"Most of these things don’t occur in urban areas, so we’re dealing with a whole host of issues that wouldn’t necessarily come up with other projects,” Asher says. "Coordination is going to be a tremendous challenge because there are so many agencies that have so many areas of overlapping responsibility.”

Asher hopes to collect money for the project through a patchwork of local, regional and federal sources. Federal partners have contributed $1.2 million, with the city pitching in another $100,000. But $10 million to remove a small dam is a tough sell in a down economy.

Pat Russell, president of the North Clackamas Citizens Association, has been one of the most vocal advocates for the dam’s removal. He applauds the effort and the apparent willingness of so many different agencies and jurisdictions, but is concerned that a $10 million project might be asking too much right now.

"If we can’t spend $10 million, can we spend $500,000 to fix what’s underneath that bridge?” he wonders. Russell questions whether the dam could be removed without tearing down the bridge, or if those structures are too interconnected to allow that. An ODOT representative says he’s not sure if that’s feasible.

Project noncontroversial If officials overcome the financial obstacles, they’ll enjoy widespread support for the project, Asher says. And that, he believes, is unique for an environmental-restoration project, which usually comes about through mitigation, such as when a developer is destroying habitat for a project and is required to improve conditions elsewhere.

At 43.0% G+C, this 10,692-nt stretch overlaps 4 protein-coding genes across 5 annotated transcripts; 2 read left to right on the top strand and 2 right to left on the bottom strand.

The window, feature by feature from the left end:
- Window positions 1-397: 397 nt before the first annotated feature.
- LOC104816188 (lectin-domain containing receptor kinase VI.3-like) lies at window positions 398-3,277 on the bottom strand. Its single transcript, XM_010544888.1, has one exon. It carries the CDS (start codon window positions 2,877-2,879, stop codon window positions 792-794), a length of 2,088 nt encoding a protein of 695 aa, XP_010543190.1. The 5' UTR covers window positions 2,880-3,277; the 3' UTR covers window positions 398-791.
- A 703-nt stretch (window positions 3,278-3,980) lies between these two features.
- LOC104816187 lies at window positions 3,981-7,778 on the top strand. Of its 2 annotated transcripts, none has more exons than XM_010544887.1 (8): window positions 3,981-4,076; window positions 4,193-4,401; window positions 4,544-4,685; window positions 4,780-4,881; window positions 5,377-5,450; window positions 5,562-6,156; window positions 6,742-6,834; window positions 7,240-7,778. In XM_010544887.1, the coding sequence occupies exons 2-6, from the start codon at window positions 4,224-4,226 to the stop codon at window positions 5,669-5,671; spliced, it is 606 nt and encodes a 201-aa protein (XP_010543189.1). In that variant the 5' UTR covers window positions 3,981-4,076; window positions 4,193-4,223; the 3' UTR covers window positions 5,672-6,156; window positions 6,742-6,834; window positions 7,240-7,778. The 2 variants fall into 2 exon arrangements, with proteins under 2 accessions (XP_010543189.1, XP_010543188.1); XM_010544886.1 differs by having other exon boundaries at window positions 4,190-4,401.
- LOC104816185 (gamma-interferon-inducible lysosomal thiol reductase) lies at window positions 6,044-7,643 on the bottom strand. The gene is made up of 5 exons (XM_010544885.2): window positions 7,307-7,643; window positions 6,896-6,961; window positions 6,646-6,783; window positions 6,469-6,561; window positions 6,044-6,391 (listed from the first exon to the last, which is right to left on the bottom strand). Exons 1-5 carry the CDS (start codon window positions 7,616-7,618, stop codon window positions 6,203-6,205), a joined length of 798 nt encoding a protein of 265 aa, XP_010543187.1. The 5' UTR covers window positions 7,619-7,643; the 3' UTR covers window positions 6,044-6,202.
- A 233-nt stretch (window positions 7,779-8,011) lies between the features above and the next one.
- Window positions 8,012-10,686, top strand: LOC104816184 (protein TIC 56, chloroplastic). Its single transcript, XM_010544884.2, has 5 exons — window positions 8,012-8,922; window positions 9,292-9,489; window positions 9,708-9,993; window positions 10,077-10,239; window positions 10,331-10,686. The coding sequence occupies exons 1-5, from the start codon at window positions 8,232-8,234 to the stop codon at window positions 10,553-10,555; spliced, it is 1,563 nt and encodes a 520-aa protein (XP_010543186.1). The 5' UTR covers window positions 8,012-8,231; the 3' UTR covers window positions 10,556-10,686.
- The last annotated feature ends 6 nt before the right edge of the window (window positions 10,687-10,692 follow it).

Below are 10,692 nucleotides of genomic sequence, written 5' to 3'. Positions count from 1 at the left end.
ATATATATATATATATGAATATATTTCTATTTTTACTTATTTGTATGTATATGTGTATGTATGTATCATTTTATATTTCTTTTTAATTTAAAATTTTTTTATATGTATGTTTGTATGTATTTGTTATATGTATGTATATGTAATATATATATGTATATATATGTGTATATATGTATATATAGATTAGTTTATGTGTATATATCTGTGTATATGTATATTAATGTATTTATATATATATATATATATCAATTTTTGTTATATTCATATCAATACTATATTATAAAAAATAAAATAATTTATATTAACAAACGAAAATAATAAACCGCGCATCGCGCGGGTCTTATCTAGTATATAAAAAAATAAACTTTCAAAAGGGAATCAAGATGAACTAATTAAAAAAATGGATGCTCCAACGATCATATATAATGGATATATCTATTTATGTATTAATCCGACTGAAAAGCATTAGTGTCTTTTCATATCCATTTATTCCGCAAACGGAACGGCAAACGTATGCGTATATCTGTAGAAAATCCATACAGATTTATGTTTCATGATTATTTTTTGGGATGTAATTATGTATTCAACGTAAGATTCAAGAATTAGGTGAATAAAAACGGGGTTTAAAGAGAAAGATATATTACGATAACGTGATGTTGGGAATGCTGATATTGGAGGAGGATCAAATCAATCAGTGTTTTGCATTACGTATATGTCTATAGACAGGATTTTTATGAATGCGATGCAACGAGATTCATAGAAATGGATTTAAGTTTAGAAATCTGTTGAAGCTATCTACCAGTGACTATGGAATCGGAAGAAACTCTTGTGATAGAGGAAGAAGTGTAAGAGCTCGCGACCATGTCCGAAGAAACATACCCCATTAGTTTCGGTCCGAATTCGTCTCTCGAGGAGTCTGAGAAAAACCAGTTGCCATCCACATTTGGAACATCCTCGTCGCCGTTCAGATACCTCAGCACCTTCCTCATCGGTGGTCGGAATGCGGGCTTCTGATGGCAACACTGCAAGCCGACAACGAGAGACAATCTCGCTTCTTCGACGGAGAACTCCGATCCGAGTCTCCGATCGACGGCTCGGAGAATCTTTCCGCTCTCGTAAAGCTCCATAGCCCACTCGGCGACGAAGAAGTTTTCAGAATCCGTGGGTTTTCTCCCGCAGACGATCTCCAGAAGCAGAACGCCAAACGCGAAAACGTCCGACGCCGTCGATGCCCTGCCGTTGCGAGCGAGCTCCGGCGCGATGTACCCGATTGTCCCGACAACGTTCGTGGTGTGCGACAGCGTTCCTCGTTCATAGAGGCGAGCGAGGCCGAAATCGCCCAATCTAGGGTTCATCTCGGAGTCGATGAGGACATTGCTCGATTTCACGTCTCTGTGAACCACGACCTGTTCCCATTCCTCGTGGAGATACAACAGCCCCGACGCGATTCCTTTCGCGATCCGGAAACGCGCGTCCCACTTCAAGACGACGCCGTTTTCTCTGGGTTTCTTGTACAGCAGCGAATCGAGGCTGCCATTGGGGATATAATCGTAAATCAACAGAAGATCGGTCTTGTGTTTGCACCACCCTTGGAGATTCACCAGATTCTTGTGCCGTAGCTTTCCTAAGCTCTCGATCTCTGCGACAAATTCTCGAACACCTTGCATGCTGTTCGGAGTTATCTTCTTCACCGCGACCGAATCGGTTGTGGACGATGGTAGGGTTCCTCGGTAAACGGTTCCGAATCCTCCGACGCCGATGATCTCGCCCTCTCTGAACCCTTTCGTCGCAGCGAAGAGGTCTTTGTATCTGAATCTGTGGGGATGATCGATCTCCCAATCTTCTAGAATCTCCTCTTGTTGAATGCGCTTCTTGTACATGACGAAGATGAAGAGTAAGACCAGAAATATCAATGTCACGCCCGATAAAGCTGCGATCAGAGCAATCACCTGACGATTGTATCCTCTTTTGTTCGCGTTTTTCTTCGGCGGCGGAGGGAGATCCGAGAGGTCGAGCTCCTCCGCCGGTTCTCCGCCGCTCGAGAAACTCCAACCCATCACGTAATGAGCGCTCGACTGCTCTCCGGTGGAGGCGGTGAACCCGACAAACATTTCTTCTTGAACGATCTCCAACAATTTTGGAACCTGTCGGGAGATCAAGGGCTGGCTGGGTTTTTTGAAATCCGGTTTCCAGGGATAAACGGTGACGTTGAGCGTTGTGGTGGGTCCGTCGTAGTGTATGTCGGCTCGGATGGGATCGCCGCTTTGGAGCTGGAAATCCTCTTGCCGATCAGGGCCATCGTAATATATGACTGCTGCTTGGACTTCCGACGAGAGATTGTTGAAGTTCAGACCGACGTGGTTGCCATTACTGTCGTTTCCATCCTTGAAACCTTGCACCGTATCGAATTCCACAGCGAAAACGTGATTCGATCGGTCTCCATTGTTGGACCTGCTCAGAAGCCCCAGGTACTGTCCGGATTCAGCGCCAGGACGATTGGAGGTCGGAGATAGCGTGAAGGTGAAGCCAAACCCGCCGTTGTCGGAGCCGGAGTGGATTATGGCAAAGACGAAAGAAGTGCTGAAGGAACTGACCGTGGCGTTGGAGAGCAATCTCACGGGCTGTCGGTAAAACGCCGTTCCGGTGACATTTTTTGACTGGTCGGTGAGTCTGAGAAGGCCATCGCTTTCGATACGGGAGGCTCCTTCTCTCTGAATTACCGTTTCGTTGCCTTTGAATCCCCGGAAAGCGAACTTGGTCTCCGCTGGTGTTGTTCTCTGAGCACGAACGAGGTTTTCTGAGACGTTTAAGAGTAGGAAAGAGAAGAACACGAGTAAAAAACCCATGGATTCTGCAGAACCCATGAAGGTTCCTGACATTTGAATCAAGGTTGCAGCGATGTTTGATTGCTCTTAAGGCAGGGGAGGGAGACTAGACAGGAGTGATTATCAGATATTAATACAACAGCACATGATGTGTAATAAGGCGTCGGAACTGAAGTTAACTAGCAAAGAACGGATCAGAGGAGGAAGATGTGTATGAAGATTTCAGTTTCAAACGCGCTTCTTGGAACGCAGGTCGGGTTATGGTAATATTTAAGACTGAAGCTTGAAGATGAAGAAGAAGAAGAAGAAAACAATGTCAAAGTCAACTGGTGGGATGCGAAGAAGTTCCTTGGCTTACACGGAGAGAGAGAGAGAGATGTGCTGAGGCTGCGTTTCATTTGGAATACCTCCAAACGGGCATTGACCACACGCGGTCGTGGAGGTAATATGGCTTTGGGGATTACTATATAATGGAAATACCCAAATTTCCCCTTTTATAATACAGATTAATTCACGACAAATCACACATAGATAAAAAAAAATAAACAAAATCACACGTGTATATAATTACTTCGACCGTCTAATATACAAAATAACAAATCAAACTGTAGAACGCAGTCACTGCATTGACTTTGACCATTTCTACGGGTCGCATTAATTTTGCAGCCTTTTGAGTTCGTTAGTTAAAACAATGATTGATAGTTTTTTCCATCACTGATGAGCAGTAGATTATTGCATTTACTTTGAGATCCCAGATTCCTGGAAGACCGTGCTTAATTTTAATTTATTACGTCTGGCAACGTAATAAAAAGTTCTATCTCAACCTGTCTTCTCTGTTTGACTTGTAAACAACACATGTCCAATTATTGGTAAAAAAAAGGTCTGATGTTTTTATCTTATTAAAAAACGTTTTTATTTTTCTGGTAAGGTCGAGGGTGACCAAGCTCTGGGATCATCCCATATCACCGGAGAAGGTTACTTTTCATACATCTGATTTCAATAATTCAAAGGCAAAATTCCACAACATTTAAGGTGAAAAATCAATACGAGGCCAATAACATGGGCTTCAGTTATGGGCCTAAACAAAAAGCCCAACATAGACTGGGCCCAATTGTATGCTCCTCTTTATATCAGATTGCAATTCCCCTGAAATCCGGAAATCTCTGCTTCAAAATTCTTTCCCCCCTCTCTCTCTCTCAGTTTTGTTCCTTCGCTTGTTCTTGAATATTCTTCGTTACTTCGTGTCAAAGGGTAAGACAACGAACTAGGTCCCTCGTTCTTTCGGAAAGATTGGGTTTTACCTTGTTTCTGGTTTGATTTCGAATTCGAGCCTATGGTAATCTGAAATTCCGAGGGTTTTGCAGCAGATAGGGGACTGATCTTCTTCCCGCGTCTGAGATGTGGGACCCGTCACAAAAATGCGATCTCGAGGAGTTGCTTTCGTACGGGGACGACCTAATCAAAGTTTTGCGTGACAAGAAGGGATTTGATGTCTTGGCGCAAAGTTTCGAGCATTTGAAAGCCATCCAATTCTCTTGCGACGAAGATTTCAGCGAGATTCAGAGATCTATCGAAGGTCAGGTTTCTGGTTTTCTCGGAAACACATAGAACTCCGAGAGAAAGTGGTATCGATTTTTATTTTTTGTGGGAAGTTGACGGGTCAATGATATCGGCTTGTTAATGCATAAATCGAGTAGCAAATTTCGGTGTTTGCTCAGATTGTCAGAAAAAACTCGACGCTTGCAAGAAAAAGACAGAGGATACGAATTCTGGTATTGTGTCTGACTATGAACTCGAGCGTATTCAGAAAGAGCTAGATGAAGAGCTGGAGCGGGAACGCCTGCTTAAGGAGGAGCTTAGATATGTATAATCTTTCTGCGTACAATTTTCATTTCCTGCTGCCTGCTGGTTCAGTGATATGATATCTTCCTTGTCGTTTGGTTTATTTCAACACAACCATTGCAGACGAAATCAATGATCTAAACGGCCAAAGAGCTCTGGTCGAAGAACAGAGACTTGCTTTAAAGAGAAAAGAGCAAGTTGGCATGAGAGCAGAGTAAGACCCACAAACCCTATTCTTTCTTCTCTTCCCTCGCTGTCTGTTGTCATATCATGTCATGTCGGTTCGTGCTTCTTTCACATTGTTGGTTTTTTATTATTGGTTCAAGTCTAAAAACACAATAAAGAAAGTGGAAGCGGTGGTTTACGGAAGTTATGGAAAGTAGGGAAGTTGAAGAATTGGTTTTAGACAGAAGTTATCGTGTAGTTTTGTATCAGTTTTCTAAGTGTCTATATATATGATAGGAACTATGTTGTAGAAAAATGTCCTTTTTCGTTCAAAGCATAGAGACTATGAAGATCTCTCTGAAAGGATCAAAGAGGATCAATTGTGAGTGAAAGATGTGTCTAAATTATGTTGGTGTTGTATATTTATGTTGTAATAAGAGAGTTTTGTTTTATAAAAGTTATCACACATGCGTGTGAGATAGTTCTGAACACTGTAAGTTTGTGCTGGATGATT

"With most development projects, you’re looking at how to protect the environment the best we can while still allowing development,” he says. "In this case, we’re saying, ‘How do we do as much as we can forthe environment and allow that to facilitate additional development?’”

City leaders also want to see better pedestrian and cycling access on the bridge above. Many residents near the lake are excited at the prospect of a free-flowing creek replacing a silt-filled lake that can become stagnant in the summer months.

A host of community groups has been participating in restoration work along the stream for years. On Tuesdays, members of Milwaukie Presbyterian Church, which is located along the lake, rip out invasive plants along the water’s edge. A local conservation group called the Tsunami Crew performs a cleanup in the area every week, replacing invasive plants with native plants, building a buffer along the banks of Kellogg and Mount Scott creeks, and pulling debris out of the water – all steps that will ensure healthy habitat when the dam finally falls.

Often, the volunteers’ work is supported by Water Environment Services, the local water and sewer district. Surveys show district residents want to make watershed health a priority, says Bob Storer, district environmental policy specialist.

"We’re retooling away from a utility-based approach into an integrated watershed management approach, a bigger holistic watershed approach,” Storer says.

Creating a vibrant Kellogg Creek watershed benefits the entire area, he says.

"For me, it’s really about sustainability and quality of life. There’s so many good qualities and benefits that the streams have,” he says. "We believe that the resource is worth protecting.”

Portland, OR
January 15, 2009

This entry was posted in Environment, News. Bookmark the permalink.